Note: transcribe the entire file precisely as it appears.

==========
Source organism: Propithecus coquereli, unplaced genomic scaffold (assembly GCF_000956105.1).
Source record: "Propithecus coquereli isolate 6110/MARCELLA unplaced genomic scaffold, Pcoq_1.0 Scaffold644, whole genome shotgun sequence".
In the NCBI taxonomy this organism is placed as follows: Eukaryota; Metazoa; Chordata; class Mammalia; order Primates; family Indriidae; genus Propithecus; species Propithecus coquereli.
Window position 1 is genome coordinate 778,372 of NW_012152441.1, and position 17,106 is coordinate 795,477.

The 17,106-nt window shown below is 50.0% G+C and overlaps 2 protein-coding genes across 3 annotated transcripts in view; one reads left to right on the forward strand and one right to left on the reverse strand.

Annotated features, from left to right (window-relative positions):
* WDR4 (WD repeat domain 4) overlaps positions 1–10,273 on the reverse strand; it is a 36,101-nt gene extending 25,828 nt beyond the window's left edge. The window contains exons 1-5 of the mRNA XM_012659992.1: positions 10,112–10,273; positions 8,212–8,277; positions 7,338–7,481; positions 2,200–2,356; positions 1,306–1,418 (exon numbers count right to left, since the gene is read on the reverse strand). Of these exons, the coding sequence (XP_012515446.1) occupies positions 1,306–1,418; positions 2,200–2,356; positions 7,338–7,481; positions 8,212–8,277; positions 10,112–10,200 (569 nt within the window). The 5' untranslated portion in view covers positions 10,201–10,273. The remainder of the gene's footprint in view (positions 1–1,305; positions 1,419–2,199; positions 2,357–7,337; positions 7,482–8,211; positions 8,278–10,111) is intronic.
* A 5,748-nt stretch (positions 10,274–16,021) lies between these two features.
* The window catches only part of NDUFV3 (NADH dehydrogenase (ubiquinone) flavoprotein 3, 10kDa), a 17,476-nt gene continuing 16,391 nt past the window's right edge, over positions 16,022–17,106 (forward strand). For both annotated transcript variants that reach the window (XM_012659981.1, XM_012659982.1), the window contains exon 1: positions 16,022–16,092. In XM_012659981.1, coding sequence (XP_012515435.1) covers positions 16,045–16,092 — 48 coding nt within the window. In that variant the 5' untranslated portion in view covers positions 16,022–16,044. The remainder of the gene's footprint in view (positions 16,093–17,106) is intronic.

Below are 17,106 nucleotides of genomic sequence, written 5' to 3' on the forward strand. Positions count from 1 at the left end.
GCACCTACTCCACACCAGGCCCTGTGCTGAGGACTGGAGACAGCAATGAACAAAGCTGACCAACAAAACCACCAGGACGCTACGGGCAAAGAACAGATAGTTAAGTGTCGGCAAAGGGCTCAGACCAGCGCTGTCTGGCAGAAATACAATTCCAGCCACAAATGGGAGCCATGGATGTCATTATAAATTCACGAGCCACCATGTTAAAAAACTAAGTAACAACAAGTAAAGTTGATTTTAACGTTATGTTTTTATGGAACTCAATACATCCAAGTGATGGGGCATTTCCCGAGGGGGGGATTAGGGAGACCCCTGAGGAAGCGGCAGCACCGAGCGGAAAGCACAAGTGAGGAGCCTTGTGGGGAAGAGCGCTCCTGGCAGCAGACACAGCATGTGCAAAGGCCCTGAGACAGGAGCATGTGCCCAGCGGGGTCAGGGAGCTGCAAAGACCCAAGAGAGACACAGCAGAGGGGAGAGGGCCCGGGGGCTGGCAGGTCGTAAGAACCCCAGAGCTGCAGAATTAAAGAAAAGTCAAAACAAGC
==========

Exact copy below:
Source organism: Propithecus coquereli, unplaced genomic scaffold (assembly GCF_000956105.1).
Source record: "Propithecus coquereli isolate 6110/MARCELLA unplaced genomic scaffold, Pcoq_1.0 Scaffold644, whole genome shotgun sequence".
In the NCBI taxonomy this organism is placed as follows: Eukaryota; Metazoa; Chordata; class Mammalia; order Primates; family Indriidae; genus Propithecus; species Propithecus coquereli.
Window position 1 is genome coordinate 778,372 of NW_012152441.1, and position 17,106 is coordinate 795,477.

The 17,106-nt window shown below is 50.0% G+C and overlaps 2 protein-coding genes across 3 annotated transcripts in view; one reads left to right on the forward strand and one right to left on the reverse strand.

Annotated features, from left to right (window-relative positions):
* WDR4 (WD repeat domain 4) overlaps positions 1–10,273 on the reverse strand; it is a 36,101-nt gene extending 25,828 nt beyond the window's left edge. The window contains exons 1-5 of the mRNA XM_012659992.1: positions 10,112–10,273; positions 8,212–8,277; positions 7,338–7,481; positions 2,200–2,356; positions 1,306–1,418 (exon numbers count right to left, since the gene is read on the reverse strand). Of these exons, the coding sequence (XP_012515446.1) occupies positions 1,306–1,418; positions 2,200–2,356; positions 7,338–7,481; positions 8,212–8,277; positions 10,112–10,200 (569 nt within the window). The 5' untranslated portion in view covers positions 10,201–10,273. The remainder of the gene's footprint in view (positions 1–1,305; positions 1,419–2,199; positions 2,357–7,337; positions 7,482–8,211; positions 8,278–10,111) is intronic.
* A 5,748-nt stretch (positions 10,274–16,021) lies between these two features.
* The window catches only part of NDUFV3 (NADH dehydrogenase (ubiquinone) flavoprotein 3, 10kDa), a 17,476-nt gene continuing 16,391 nt past the window's right edge, over positions 16,022–17,106 (forward strand). For both annotated transcript variants that reach the window (XM_012659981.1, XM_012659982.1), the window contains exon 1: positions 16,022–16,092. In XM_012659981.1, coding sequence (XP_012515435.1) covers positions 16,045–16,092 — 48 coding nt within the window. In that variant the 5' untranslated portion in view covers positions 16,022–16,044. The remainder of the gene's footprint in view (positions 16,093–17,106) is intronic.

Below are 17,106 nucleotides of genomic sequence, written 5' to 3' on the forward strand. Positions count from 1 at the left end.
GCACCTACTCCACACCAGGCCCTGTGCTGAGGACTGGAGACAGCAATGAACAAAGCTGACCAACAAAACCACCAGGACGCTACGGGCAAAGAACAGATAGTTAAGTGTCGGCAAAGGGCTCAGACCAGCGCTGTCTGGCAGAAATACAATTCCAGCCACAAATGGGAGCCATGGATGTCATTATAAATTCACGAGCCACCATGTTAAAAAACTAAGTAACAACAAGTAAAGTTGATTTTAACGTTATGTTTTTATGGAACTCAATACATCCAAGTGATGGGGCATTTCCCGAGGGGGGGATTAGGGAGACCCCTGAGGAAGCGGCAGCACCGAGCGGAAAGCACAAGTGAGGAGCCTTGTGGGGAAGAGCGCTCCTGGCAGCAGACACAGCATGTGCAAAGGCCCTGAGACAGGAGCATGTGCCCAGCGGGGTCAGGGAGCTGCAAAGACCCAAGAGAGACACAGCAGAGGGGAGAGGGCCCGGGGGCTGGCAGGTCGTAAGAACCCCAGAGCTGCAGAATTAAAGAAAAGTCAAAACAAGC